The Dothraki threw himself at Conan, wrapping his arms around the Cimmerian’s waist, and crashing them both to the decking. They rolled sideways on the pier, balanced at the edge, Conan hammering fists to the Khal’s back, while Drogo attempted to squeeze the air from Conan’s lungs. The Cimmerian wedged his fingers beneath the Dothraki’s arms, and with strength no other could match, heaved. The Khal’s grip broke, his hands slipping from behind Conan’s broad back, and the Cimmerian smashed him in the face with a rock-splitting head-butt.
Drogo went limp.
Conan pushed him off, stood, and scooped up Khal Drogo, holding him high overhead.
“Here, horse man, I’ll help you pack.” Conan heaved, tossing the unconscious Drogo to the raft, and bashing through crates. The stack collapsed and shattered, causing the raft to list, and pushing it out away from the dock. The Khal lay still.
Making a show of dusting his hands, Conan turned to Daenerys, “Should I pack you, too?”
The Khaleesi ignored the barbarian. She shouted in a language Jens didn’t recognize, and lifted her hands skyward.
A roar, long, sharp and dangerous, echoed through the valley.
Jens sprang at the sound, racing past Conan as the barbarian stupidly searched the skies. Jens’ feet thumped along the pier, and finally the Cimmerian behind him shouted, “Crom! Sorcery!”
The boatman bolted off the end of the dock, leaping head-first into the river. The last thing he heard before he hit the current was the pounding of heavy boots on the pier.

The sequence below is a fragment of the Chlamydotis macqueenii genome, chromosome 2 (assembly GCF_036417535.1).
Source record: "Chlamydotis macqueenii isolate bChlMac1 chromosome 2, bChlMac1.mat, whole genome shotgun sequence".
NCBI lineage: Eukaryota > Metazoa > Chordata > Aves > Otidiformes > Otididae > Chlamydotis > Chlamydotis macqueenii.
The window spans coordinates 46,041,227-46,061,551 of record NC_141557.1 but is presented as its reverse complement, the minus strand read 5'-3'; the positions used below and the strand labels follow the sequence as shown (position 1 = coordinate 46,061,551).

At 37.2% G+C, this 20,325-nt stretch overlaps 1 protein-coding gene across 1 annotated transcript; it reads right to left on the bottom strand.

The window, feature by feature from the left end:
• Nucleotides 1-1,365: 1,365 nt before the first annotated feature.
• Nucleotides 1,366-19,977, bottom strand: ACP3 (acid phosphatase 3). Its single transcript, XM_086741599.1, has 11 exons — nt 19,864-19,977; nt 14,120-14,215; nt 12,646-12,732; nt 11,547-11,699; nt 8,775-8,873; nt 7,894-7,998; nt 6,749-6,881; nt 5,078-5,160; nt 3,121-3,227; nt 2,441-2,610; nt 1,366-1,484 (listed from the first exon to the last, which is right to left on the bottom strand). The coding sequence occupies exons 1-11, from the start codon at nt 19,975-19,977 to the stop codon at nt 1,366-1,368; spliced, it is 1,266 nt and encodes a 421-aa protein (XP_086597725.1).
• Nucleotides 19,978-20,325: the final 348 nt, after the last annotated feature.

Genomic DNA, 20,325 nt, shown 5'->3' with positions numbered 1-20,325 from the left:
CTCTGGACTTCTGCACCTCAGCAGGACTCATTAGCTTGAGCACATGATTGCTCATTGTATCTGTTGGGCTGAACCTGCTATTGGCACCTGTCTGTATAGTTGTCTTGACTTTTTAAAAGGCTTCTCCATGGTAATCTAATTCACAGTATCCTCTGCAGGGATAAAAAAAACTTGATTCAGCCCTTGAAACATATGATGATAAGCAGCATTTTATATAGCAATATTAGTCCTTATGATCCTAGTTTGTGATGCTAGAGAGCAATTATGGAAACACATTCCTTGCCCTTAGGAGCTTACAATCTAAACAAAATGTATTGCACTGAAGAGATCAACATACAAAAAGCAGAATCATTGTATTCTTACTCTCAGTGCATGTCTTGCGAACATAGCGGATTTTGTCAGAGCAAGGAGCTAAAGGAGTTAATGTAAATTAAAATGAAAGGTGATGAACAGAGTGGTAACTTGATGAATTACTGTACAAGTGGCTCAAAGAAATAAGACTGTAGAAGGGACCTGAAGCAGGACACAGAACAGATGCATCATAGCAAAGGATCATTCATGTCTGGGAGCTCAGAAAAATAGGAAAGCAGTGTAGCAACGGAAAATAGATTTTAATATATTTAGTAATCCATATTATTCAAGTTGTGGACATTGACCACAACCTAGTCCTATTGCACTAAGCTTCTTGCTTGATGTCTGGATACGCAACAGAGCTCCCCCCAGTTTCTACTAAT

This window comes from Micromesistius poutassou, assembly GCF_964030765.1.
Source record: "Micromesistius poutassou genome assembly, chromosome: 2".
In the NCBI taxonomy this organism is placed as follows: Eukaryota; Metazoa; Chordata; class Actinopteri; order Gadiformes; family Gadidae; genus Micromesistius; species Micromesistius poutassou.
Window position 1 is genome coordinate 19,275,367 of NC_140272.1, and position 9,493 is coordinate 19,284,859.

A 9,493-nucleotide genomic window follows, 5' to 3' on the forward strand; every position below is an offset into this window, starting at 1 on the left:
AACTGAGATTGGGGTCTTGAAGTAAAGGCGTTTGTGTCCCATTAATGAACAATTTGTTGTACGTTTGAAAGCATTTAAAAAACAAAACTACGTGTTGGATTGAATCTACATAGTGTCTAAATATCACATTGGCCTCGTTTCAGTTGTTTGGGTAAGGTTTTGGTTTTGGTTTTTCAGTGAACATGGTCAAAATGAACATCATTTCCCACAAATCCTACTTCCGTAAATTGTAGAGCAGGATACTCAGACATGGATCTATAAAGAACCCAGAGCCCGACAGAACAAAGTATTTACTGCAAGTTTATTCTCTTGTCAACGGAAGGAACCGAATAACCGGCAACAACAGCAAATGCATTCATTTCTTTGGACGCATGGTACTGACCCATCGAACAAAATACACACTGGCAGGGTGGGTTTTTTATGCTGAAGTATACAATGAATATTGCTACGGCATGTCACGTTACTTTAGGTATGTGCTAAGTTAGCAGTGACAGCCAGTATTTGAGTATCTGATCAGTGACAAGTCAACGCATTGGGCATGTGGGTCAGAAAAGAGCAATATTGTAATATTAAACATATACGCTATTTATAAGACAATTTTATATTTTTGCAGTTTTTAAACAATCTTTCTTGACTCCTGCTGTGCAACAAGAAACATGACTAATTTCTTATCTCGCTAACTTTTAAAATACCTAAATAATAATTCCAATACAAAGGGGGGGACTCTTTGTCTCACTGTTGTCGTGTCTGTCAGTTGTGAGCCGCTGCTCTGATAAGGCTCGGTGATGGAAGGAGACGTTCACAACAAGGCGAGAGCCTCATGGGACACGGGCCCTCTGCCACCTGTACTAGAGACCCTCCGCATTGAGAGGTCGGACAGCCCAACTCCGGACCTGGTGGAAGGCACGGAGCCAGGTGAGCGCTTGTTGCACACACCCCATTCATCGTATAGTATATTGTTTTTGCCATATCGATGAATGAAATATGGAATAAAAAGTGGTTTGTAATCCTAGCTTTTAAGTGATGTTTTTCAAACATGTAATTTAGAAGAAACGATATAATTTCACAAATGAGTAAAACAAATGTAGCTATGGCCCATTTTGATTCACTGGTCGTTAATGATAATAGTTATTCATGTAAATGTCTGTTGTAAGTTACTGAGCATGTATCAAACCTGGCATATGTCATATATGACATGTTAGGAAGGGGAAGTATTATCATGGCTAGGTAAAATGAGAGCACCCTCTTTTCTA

Everything scorched red.
The blue and green hues, reflecting through the clear water went red-orange with fire. Jens felt the temperature of the river rise to hot bath water as he held his breath, clinging to the rocks on the bottom.
Thirty or forty heartbeats passed. He was running out of air and the world above still shone hot. But, he had no choice.
Jens broke the surface.
His boat, supplies, the pier, nearby trees — everything was on fire. Great gouts of flame pumped smoke, curling around charred trees, up into an azure sky. There were no Dothraki or horses. The only thing remaining was destruction.
Conan splashed up behind Jens and said, “I know now, boatman, why she gives the orders.” The two waded to the river bank, arms lifted to protect their eyes from the thick smoke as they climbed out of the water.
The trees rustled ahead of them and a voice called out in Common, “Ho, there.” An older man stepped out, bearded and thickly muscled, carrying an enormous double-bladed axe. He surveyed the area.
“Aye, laddie. I’m guessing you’ll not be carrying old man Druss across the river today.”
Eyes wide, Jens faced Conan.
“Don’t look at me, boatman. I don’t hit old men.”
At least he’d said it in Cimmerian.
February’s monthly Fantasy Faction writing contest was to take a couple characters from popular fantasy, and make them fight!